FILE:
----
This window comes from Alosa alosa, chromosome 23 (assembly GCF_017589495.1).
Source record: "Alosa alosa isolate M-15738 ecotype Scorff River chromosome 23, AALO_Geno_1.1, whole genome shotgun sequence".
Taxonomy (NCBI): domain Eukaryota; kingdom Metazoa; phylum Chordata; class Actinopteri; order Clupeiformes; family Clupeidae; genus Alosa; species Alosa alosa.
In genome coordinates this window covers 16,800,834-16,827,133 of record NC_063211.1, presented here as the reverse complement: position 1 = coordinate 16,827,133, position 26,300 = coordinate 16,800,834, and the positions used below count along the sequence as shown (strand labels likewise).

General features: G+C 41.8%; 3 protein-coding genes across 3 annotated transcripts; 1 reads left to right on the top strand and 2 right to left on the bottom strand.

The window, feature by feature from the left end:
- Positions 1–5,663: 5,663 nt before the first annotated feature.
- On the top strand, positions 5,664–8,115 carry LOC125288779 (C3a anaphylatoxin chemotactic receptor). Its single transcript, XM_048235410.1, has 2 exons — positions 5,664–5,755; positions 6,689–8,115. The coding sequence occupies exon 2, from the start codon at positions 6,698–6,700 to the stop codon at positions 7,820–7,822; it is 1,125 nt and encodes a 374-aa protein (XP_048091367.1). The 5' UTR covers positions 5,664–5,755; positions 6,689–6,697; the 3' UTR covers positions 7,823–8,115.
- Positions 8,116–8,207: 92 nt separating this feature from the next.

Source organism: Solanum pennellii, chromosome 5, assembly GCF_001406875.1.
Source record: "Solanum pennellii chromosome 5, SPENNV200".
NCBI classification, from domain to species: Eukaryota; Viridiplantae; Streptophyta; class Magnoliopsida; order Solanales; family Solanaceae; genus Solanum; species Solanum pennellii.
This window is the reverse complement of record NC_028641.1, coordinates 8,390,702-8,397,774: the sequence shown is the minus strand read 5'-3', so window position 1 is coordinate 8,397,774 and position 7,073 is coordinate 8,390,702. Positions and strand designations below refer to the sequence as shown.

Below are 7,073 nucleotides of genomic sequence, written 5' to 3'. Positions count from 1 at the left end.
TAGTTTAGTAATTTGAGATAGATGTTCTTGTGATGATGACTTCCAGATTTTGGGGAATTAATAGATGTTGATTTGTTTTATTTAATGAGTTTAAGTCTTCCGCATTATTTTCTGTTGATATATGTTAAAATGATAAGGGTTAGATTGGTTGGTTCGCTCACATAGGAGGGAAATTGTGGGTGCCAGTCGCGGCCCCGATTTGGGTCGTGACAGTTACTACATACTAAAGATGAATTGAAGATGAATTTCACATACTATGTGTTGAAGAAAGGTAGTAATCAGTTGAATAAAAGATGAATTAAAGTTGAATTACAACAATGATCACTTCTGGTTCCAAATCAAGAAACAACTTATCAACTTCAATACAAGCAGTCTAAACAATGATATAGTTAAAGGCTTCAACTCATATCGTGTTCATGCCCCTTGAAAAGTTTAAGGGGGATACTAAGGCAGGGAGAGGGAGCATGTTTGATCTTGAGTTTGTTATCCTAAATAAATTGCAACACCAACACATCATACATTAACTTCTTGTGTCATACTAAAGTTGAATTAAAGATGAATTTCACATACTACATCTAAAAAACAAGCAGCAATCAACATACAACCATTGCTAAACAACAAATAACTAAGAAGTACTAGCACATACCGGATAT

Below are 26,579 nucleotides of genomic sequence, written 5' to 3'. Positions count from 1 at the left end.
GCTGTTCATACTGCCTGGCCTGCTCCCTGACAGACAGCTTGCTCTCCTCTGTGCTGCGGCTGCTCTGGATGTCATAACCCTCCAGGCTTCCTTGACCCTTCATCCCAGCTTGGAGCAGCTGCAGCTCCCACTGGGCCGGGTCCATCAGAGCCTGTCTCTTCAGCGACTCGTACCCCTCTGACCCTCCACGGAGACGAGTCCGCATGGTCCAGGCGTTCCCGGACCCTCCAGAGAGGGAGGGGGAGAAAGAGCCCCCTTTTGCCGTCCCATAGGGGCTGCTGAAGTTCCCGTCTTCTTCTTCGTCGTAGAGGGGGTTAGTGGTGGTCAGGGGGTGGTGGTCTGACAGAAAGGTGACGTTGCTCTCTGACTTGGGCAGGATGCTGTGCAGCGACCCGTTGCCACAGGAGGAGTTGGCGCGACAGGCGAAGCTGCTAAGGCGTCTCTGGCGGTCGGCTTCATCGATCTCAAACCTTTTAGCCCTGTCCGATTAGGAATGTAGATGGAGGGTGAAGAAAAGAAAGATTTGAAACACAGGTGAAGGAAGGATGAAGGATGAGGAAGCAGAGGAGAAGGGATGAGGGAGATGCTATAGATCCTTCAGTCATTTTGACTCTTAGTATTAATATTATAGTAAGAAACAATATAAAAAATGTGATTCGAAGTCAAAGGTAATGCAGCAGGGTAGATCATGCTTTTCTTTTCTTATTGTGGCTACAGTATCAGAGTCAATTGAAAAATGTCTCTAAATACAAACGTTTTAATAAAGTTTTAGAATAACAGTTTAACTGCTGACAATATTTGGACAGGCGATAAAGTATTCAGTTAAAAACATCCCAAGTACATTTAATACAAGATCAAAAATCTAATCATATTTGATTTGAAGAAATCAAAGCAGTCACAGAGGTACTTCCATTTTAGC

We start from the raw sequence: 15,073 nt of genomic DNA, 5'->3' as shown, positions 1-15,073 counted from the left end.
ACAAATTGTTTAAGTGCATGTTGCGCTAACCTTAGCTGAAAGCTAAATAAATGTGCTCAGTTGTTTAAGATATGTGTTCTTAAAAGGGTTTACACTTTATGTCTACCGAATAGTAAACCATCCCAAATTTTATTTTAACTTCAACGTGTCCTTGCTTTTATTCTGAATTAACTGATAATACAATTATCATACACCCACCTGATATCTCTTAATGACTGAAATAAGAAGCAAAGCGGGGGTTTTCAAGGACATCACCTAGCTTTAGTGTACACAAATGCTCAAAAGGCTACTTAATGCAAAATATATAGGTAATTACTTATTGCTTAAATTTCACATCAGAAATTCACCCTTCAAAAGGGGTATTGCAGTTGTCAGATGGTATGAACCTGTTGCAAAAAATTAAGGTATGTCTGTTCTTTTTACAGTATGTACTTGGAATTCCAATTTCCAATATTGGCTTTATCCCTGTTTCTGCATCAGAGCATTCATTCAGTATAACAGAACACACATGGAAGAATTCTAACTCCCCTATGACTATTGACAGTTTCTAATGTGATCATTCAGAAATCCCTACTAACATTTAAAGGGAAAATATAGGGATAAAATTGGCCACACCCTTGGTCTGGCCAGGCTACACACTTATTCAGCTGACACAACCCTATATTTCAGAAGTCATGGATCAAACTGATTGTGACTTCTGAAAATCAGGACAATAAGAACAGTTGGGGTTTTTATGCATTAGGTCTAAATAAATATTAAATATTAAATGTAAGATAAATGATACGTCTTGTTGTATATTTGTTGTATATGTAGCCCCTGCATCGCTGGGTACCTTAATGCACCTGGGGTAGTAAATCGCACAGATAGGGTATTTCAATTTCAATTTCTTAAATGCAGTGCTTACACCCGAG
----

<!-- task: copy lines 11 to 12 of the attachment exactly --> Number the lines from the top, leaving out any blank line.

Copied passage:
Source record: "Solanum pennellii chromosome 5, SPENNV200".
NCBI classification, from domain to species: Eukaryota; Viridiplantae; Streptophyta; class Magnoliopsida; order Solanales; family Solanaceae; genus Solanum; species Solanum pennellii.